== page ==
Service & Sermon

Sunday, September 20, 2020

This morning we will be sharing our worship via facebook live at  The video will be uploaded here subsequent to the service.   


Pastor Laurie's sermon is below:

Today we have two readings which complement one another, partly because the outcomes are unexpected.   We begin with the end of the story of Jonah which employs humor to contrast God’s nature and human nature.  Jonah was called to be a prophet, God’s messenger, to the wicked city of Nineveh.  Sending a prophet to Nineveh would be like sending one to a meeting of the MS-13 gang today.  It is true that prophets often protest when God first calls them – Jeremiah says he is too young, and Moses says “Who am I to go to the great Pharaoh?  For one thing, I’m not very good at public speaking.”  But they both accept the task given them by God.  


Not Jonah.  He does not offer excuses; he runs away to the port of Tarshish and stows away on a boat so he can get as far away from God and Nineveh as possible. It is a familiar story – Jonah’s presence on the ship causes a huge storm, he tells them to throw him overboard, and ends up in the belly of a great fish for three days. He implores God to help him, and the fish throws him up on shore. But God was not letting Jonah get away, he had to bring God’s message to Nineveh.  So, Jonah reluctantly goes to the city and declares the word of God, with a definite lack of enthusiasm, “Forty days more and Nineveh shall be overthrown.” Yet, miraculously, the people of Nineveh repent and turn from their evil ways. Even the animals put on sackcloth. This would be a dream outcome for any other prophet. It always seems that no matter how dutiful, eloquent, and even enthusiastic they are, no one listens to them. They would be thrilled to learn that their words had the desired effect.  Not Jonah.  He isn’t happy at all, because now God is going to spare those wicked people who Jonah believes should have been punished.


Jonah goes outside the city to sulk God provides him with shelter from a large bush, really a big weed, which makes him happy, but apparently his attitude about Nineveh hasn’t changed, so when dawn breaks, God destroys the bush. Now Jonah will have to sulk under the heat of the midday sun, with a sultry east wind from the desert blowing on him. Jonah could have sat in the shade and watched as the people of Nineveh repented, turned from their evil ways, and started a new life with God. Instead he was resentful that God forgave them. God points out that as concerned as Jonah was about the bush, so God had the right to be concerned about the people of Nineveh, as God rather humorously puts it, a city of “more than a hundred and twenty thousand persons who do not know their right hand from their left, and also many animals?”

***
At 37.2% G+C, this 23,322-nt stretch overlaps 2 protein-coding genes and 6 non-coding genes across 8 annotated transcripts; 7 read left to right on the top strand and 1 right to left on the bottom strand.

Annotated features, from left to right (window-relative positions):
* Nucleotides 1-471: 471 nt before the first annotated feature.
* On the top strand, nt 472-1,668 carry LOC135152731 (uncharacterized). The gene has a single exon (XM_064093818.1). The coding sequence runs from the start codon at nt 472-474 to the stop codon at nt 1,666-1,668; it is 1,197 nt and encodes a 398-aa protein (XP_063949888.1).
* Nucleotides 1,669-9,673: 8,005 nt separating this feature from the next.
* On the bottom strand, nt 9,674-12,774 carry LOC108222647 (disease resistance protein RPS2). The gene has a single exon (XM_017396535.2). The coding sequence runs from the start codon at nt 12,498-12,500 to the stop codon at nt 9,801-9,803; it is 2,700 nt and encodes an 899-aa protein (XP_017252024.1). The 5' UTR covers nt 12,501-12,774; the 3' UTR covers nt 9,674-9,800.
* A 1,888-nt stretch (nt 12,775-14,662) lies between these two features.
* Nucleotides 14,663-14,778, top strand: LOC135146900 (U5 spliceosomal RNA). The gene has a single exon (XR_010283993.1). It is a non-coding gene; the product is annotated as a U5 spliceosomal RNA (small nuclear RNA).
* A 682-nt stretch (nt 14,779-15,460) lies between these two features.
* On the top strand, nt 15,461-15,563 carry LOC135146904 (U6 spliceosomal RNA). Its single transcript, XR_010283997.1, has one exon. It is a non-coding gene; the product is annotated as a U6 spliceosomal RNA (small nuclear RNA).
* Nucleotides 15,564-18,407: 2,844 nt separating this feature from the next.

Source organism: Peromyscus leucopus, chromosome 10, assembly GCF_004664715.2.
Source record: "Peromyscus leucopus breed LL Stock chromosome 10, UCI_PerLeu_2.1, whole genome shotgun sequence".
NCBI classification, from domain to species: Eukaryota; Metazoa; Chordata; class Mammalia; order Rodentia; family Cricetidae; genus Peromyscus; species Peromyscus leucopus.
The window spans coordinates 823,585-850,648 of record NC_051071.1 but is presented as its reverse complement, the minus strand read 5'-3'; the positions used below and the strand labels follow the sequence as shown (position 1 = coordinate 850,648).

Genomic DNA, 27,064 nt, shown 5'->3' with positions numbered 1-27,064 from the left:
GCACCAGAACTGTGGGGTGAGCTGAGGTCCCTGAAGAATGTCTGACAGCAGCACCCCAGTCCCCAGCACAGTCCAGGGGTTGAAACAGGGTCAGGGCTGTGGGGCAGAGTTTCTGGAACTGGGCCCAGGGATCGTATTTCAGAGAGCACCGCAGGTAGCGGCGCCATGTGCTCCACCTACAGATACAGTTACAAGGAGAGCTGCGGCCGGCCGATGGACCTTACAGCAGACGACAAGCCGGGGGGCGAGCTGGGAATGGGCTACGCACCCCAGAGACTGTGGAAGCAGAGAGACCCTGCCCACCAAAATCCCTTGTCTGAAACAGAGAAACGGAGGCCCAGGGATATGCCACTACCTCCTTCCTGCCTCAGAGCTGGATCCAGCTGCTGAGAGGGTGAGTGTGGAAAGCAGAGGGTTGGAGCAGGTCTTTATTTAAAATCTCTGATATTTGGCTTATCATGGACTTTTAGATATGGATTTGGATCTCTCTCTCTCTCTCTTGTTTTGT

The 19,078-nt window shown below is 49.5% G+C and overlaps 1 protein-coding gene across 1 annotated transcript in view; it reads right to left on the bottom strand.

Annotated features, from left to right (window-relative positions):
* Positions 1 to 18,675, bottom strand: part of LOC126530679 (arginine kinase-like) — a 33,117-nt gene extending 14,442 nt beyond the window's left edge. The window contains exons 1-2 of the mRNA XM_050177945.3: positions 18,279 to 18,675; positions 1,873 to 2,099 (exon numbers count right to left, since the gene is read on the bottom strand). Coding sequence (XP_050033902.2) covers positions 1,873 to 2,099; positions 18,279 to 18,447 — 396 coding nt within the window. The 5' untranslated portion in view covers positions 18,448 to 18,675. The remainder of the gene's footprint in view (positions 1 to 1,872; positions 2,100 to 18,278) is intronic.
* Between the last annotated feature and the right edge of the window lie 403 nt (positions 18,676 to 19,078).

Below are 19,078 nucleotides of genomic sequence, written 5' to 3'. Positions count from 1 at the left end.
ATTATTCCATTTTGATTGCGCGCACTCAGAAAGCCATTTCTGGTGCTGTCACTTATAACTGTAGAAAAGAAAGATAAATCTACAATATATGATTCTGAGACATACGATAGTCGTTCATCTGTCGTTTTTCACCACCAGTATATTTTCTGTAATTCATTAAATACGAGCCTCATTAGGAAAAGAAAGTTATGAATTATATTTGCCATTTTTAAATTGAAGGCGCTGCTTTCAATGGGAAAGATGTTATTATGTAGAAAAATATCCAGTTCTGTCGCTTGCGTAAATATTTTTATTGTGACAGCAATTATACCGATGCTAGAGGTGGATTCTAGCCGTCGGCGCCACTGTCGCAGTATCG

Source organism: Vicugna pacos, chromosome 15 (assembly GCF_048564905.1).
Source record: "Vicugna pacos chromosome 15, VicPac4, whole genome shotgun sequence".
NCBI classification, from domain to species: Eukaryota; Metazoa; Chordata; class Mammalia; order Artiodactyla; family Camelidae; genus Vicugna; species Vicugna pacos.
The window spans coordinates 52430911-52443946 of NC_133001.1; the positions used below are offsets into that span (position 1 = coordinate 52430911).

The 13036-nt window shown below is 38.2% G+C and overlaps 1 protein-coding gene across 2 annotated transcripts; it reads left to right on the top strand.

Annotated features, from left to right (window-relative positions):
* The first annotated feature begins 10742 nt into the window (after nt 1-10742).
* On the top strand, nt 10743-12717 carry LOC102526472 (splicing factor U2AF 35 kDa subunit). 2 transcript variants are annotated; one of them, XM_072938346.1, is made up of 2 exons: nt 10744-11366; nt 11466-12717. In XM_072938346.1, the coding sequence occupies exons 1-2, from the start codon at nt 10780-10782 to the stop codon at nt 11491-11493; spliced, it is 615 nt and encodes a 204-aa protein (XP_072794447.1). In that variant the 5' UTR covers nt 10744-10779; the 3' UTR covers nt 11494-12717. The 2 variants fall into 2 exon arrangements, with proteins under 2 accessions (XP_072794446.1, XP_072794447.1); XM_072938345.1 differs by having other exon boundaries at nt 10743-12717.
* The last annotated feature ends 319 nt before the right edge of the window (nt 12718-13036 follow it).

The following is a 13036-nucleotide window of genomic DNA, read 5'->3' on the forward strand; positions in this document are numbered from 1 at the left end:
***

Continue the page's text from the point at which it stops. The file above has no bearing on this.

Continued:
God is concerned about all of humankind and all of creation, God cares about the animals as much as the people. And since these are not the brightest bulbs in the pack of humankind, God seems even more pleased that the people of Nineveh listened to Jonah when he offered God’s word to them.  Jonah just cannot celebrate with God, he would rather stay rooted in his resentment that God would even consider forgiving those who had done wicked deeds. Instead of being proud at his part in such a success, Jonah is disappointed and resentful that he is not God, because he would have let Nineveh be destroyed. Jonah can accept God’s compassion when it is given to him, but he can’t accept it when God extends it to those who Jonah believes should be punished.